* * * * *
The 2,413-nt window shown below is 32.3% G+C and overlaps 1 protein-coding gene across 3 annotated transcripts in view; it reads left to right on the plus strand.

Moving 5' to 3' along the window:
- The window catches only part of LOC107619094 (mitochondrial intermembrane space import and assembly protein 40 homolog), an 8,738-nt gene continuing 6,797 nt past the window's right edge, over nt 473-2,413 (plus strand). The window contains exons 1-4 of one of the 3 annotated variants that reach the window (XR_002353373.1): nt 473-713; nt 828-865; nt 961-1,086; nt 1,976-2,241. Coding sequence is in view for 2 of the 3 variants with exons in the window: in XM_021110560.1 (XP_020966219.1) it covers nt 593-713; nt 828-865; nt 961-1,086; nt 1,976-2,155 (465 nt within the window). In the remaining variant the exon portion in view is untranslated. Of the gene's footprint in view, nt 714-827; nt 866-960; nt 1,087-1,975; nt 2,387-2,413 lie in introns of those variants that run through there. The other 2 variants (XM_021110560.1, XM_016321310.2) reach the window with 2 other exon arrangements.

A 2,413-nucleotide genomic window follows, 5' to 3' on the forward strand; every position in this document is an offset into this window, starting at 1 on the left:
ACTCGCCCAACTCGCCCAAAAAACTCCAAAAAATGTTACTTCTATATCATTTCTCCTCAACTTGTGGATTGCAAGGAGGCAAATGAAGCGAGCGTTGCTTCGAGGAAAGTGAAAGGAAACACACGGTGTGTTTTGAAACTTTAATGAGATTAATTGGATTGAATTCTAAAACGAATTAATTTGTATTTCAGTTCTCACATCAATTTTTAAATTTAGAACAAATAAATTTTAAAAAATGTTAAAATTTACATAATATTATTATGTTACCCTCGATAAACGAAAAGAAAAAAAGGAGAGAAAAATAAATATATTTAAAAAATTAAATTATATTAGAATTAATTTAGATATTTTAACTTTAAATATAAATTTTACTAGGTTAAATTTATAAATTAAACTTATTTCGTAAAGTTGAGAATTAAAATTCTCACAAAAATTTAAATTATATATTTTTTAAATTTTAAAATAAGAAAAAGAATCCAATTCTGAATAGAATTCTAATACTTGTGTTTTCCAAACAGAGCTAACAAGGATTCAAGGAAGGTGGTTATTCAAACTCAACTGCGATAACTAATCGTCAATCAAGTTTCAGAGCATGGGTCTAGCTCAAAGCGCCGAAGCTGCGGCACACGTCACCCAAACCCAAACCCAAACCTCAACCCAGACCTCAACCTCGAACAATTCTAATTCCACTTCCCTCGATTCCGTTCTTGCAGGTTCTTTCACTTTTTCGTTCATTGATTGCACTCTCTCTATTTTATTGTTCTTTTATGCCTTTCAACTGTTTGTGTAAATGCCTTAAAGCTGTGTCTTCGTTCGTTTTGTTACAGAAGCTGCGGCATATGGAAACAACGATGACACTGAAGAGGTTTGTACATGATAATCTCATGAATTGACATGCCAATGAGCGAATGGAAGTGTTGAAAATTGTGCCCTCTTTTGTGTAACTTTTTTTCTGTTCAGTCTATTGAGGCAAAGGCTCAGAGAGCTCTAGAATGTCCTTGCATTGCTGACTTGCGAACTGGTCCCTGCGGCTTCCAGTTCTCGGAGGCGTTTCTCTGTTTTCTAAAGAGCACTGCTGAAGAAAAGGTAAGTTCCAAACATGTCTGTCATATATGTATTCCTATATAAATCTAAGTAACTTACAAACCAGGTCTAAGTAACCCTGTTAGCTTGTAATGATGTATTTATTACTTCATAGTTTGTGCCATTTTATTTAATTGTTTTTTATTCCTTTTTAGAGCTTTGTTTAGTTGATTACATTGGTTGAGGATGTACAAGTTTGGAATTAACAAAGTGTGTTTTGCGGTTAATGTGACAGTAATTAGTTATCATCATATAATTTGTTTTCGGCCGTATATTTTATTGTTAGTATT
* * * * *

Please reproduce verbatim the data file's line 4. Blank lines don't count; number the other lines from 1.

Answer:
A 2,413-nucleotide genomic window follows, 5' to 3' on the forward strand; every position in this document is an offset into this window, starting at 1 on the left: